Prosecutor asks for prison terms in Paris terror trial

Headline Legal News 2018/02/05 23:35   Bookmark and Share
A French prosecutor has requested four years in prison for a man accused of harboring killers in the 2015 Islamic State attacks on Paris, less than the maximum term.

In closing arguments Tuesday, Nicolas Le Bris said Jawad Bendaoud knew he was hiding criminals, but that there wasn't sufficient evidence he knew they were involved in the Nov. 13, 2015, attacks.

However, he called for the maximum 5-year sentence for co-defendant Youssef Ait-Boulhacen, arguing that Ait-Boulhacen knew who the men were, what they had done, and that they were plotting another attack.

Ait-Boulahacen's sister, Hasna, found the hideout for the fugitives and died with them in a police standoff.

The trial is the first time a French court has heard a case related to the attacks, which killed 130 people.
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Court: Lawsuit alleging coerced confessions can go to trial

Headline Legal News 2018/02/04 23:35   Bookmark and Share
A lawsuit that accuses Evansville police officers of violating three teenagers' constitutional rights by coercing confessions in the killing of a homeless man can proceed to trial, a federal appeals court has ruled.

A panel of the 7th U.S. Circuit Court of Appeals agreed there's enough evidence that officers deliberately coerced confessions from siblings William and Deadra Hurt in the death of 54-year-old Marcus Golike to warrant a civil trial.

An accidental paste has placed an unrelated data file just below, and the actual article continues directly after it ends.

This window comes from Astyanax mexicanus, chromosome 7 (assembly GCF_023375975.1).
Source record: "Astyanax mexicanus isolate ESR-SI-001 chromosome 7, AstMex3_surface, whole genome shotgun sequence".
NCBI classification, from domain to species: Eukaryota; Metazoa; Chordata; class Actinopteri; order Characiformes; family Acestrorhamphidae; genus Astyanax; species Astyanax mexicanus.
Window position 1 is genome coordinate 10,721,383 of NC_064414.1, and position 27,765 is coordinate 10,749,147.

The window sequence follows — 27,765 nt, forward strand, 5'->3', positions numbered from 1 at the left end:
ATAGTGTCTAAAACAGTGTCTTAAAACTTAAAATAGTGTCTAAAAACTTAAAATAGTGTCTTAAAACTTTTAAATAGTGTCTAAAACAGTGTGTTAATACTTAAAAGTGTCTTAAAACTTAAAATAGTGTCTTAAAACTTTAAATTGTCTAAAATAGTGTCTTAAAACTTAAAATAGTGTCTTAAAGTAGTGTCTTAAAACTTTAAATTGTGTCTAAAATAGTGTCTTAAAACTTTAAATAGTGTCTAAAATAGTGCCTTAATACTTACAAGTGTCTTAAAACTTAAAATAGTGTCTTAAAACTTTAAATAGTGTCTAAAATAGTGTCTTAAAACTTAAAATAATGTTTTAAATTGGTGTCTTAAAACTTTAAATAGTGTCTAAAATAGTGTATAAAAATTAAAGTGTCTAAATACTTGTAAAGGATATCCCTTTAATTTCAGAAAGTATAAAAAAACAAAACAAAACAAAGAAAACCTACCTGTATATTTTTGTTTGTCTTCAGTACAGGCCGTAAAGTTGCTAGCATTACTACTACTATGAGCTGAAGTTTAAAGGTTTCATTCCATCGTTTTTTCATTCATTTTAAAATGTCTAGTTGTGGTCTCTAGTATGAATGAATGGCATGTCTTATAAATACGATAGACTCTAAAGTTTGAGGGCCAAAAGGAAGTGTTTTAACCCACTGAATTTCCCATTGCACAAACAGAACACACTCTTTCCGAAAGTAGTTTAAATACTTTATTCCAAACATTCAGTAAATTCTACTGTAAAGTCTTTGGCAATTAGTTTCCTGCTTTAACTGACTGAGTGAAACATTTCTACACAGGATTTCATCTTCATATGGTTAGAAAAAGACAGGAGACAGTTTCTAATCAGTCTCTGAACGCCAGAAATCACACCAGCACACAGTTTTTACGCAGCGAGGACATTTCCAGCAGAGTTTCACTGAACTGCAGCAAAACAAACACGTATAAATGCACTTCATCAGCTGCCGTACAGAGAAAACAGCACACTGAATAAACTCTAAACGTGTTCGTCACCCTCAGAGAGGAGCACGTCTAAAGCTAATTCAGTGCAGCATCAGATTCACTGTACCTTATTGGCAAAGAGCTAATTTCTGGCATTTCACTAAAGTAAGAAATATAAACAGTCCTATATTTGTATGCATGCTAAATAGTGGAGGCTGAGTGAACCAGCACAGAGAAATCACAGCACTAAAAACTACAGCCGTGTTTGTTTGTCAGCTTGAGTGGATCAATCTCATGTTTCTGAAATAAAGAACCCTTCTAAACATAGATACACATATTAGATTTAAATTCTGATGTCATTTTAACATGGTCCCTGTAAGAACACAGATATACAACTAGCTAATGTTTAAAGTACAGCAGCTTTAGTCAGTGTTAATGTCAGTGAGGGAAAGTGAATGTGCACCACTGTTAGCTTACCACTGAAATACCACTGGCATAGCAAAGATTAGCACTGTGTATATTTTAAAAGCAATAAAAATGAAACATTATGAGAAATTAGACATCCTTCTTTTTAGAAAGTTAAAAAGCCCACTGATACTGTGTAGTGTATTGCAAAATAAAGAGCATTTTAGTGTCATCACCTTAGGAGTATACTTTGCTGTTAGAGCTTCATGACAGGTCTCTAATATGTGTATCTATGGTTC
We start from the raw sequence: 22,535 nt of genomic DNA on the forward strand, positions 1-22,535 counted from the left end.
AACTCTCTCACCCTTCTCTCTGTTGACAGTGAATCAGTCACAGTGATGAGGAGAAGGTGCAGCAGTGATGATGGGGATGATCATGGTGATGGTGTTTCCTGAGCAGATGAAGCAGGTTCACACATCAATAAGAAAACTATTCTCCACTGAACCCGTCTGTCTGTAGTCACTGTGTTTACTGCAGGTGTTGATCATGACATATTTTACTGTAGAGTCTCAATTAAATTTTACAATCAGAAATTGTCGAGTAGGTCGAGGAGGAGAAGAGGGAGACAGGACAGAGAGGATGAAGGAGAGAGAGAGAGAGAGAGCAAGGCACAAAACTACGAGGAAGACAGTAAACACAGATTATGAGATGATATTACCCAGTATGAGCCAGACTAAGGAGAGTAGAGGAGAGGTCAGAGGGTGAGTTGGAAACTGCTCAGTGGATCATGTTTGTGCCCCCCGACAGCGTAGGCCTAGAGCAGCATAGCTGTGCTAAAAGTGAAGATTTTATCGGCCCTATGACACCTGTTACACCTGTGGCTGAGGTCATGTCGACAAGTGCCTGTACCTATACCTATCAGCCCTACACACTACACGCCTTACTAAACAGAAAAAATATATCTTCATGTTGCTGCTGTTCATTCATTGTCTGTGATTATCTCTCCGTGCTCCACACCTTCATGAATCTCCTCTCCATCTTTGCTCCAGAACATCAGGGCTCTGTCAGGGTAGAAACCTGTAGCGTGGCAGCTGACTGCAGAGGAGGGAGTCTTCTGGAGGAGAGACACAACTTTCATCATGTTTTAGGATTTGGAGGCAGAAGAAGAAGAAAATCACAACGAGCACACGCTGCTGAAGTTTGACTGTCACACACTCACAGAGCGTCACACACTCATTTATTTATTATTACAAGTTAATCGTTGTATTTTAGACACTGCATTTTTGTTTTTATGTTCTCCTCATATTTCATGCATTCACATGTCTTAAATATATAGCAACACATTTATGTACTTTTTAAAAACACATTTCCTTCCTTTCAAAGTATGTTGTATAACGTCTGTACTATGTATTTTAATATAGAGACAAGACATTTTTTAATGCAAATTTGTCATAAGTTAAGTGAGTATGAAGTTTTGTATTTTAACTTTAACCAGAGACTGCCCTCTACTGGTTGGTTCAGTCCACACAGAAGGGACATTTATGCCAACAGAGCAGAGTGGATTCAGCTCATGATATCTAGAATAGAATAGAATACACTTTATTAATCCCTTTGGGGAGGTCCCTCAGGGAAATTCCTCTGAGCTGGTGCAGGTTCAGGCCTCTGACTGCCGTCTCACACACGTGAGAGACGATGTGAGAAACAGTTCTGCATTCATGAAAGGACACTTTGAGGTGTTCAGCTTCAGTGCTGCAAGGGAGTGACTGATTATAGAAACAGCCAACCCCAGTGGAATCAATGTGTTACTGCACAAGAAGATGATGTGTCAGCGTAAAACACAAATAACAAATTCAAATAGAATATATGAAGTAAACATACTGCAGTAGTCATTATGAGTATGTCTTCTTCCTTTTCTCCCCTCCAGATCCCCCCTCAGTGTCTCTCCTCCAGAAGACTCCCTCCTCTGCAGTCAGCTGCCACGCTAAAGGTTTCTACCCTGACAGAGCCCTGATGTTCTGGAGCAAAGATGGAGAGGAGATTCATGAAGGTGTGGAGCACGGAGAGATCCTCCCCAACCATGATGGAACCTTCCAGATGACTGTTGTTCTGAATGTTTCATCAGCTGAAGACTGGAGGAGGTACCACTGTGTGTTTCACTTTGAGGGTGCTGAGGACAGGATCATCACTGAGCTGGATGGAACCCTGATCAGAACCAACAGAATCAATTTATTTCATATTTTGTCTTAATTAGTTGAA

"False confessions are a real problem ...," the judges wrote in their opinion, which describes the issue of whether police tactics are enough to make confessions involuntary "the ultimate legal question," The Evansville Courier & Press reported .

The suit filed in 2014 on behalf of William, Deadra and Andrea Hurt and their mother, Debbie Hurt, accuses detectives of threatening the teenagers, feeding them facts to coerce confessions and then ignoring evidence disproving those statements, and even manufacturing some evidence.

William Hurt was 18, Deadra Hurt 19 and Andrea Hurt 16 at the time of their arrests in the June 2012 killing of Golike, who was beaten, strangled and dumped in the Ohio River. Another teenager who was also arrested is not a party to the suit.

All charges in the case were ultimately dismissed against everyone but William Hurt, who refused a plea deal. A jury acquitted him of murder in February 2013.

Police began focusing on the teenagers after learning that Golike had visited the Hurt family before his death.

The suit's defendants include the city of Evansville, its police department, four city police detectives and their three supervisors at the time, one of whom is now deceased. The suit also names two Kentucky State Police detectives who were involved because Golike's body was found in their jurisdiction.